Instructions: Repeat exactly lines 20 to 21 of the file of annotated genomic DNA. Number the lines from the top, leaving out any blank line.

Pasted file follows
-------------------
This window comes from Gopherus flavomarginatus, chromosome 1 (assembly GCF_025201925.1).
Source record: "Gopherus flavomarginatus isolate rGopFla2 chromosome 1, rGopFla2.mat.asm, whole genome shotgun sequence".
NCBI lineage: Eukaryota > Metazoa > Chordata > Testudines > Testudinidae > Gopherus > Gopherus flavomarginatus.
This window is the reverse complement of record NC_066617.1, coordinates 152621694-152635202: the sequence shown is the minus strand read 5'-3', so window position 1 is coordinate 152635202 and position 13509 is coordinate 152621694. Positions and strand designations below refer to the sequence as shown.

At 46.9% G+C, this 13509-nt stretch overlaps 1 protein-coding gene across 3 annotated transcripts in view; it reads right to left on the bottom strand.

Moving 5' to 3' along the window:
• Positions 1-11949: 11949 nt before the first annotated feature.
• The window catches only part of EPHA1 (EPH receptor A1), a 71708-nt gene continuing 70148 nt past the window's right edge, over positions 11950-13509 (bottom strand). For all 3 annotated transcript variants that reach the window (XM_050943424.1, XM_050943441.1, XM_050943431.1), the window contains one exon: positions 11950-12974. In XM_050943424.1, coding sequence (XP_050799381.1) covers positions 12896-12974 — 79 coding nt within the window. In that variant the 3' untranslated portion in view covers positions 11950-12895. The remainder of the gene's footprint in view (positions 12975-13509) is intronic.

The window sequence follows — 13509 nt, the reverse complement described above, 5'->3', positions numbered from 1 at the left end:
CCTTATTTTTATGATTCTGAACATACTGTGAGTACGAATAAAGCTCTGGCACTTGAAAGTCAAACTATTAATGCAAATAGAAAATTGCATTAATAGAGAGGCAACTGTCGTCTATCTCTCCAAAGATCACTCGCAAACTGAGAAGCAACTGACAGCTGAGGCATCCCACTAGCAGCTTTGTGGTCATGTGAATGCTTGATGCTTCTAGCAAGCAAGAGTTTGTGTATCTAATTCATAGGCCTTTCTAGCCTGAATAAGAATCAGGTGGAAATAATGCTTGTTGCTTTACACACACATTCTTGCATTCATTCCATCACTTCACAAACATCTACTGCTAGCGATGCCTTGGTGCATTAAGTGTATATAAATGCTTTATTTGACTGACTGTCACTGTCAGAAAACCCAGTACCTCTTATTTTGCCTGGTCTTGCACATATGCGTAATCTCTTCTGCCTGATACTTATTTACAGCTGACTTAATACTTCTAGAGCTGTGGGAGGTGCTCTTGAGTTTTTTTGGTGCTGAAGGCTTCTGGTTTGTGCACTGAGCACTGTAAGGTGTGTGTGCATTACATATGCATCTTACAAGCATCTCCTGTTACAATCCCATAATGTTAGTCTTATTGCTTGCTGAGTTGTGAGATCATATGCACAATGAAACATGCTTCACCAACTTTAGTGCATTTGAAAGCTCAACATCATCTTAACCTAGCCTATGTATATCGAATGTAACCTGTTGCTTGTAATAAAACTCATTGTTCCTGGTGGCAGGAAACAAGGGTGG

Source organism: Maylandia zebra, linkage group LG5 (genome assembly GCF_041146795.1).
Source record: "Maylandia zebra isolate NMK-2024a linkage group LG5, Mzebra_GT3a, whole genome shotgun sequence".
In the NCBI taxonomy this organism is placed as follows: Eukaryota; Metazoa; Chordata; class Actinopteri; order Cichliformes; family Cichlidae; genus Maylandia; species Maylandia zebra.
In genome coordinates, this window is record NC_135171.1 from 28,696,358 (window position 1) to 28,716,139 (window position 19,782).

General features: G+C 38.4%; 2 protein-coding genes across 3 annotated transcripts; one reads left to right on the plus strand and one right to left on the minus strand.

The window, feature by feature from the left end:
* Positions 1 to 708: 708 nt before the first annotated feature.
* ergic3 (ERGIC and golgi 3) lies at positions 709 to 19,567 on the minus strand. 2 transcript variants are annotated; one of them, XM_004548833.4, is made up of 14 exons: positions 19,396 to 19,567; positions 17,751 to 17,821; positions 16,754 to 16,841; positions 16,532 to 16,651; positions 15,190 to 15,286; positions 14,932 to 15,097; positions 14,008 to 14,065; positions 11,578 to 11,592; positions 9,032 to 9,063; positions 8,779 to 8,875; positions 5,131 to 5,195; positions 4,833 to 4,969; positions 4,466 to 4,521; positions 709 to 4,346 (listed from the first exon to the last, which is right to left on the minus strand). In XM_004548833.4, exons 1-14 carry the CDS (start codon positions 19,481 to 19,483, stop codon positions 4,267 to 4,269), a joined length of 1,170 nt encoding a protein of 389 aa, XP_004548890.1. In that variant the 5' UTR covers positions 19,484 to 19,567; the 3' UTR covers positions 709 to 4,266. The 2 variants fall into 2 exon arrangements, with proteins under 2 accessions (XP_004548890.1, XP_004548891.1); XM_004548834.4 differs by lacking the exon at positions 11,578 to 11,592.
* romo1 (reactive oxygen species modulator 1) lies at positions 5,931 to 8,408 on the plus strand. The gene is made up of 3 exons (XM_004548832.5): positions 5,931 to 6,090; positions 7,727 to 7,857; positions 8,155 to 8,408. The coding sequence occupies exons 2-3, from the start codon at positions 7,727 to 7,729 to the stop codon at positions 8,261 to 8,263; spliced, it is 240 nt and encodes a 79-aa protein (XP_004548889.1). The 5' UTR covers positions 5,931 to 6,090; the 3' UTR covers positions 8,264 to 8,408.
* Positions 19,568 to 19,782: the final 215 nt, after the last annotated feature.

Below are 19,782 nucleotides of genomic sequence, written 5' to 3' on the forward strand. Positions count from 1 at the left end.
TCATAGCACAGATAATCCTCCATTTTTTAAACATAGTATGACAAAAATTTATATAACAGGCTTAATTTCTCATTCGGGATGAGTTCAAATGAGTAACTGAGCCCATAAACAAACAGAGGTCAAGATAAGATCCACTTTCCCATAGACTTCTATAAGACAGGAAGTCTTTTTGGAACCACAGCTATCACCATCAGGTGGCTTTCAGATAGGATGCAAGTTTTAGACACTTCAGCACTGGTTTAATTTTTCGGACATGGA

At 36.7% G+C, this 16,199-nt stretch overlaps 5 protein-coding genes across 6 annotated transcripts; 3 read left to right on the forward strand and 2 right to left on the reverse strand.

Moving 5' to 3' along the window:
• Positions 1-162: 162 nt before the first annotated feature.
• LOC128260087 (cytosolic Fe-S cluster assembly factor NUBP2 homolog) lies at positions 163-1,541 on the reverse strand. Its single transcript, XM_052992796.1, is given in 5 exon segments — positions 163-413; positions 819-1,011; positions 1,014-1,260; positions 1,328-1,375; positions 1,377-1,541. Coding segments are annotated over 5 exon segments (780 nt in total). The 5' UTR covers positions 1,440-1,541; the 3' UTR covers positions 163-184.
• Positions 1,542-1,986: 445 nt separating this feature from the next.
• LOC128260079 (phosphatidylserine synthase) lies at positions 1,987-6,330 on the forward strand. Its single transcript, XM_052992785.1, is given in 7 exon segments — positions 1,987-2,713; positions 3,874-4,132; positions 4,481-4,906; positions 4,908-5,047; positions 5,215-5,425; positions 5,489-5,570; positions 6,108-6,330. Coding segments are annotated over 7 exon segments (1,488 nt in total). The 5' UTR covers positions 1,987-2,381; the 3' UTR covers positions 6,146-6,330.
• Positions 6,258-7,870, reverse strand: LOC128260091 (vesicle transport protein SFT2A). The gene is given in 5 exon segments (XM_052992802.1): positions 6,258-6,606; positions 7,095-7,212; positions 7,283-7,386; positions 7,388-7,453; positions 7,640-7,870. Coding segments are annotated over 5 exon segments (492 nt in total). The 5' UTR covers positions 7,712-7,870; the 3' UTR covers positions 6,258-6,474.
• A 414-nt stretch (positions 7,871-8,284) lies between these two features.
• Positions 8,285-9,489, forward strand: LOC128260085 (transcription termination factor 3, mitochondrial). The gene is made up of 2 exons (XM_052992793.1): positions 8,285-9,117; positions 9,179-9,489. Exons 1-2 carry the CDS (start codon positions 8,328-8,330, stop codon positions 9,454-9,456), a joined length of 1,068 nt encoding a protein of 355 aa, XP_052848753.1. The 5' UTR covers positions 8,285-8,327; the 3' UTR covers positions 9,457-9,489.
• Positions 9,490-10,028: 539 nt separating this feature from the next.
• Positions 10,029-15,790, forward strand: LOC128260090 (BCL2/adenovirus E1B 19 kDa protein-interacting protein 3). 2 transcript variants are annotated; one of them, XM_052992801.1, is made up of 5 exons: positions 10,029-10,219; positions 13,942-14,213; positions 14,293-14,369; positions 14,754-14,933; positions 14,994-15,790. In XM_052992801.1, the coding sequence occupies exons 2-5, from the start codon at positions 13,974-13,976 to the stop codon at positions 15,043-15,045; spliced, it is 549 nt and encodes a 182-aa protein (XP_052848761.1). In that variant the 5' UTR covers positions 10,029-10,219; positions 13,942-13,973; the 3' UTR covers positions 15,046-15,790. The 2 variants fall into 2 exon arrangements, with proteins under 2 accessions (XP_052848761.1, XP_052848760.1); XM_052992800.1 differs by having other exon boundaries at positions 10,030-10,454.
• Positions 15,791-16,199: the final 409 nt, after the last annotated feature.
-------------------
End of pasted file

* Positions 19,568 to 19,782: the final 215 nt, after the last annotated feature.

Below are 19,782 nucleotides of genomic sequence, written 5' to 3' on the forward strand. Positions count from 1 at the left end.